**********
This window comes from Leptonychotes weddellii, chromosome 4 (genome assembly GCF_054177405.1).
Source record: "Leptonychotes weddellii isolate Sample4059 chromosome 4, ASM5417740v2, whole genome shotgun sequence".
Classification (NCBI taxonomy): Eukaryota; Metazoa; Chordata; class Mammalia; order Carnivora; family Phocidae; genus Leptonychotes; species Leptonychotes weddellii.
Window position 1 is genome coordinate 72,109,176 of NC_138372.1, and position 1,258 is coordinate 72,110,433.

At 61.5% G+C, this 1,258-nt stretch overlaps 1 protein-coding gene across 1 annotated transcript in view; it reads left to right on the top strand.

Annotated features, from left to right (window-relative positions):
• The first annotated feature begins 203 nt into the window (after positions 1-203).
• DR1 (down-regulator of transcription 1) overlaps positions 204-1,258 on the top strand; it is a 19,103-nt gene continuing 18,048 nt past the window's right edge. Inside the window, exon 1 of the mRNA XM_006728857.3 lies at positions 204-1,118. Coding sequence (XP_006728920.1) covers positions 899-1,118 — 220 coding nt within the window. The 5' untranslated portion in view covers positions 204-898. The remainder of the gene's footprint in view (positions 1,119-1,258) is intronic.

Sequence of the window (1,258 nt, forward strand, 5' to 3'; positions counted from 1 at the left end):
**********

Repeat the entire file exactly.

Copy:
This window comes from Leptonychotes weddellii, chromosome 4 (genome assembly GCF_054177405.1).
Source record: "Leptonychotes weddellii isolate Sample4059 chromosome 4, ASM5417740v2, whole genome shotgun sequence".
Classification (NCBI taxonomy): Eukaryota; Metazoa; Chordata; class Mammalia; order Carnivora; family Phocidae; genus Leptonychotes; species Leptonychotes weddellii.
Window position 1 is genome coordinate 72,109,176 of NC_138372.1, and position 1,258 is coordinate 72,110,433.

At 61.5% G+C, this 1,258-nt stretch overlaps 1 protein-coding gene across 1 annotated transcript in view; it reads left to right on the top strand.

Annotated features, from left to right (window-relative positions):
• The first annotated feature begins 203 nt into the window (after positions 1-203).
• DR1 (down-regulator of transcription 1) overlaps positions 204-1,258 on the top strand; it is a 19,103-nt gene continuing 18,048 nt past the window's right edge. Inside the window, exon 1 of the mRNA XM_006728857.3 lies at positions 204-1,118. Coding sequence (XP_006728920.1) covers positions 899-1,118 — 220 coding nt within the window. The 5' untranslated portion in view covers positions 204-898. The remainder of the gene's footprint in view (positions 1,119-1,258) is intronic.

Sequence of the window (1,258 nt, forward strand, 5' to 3'; positions counted from 1 at the left end):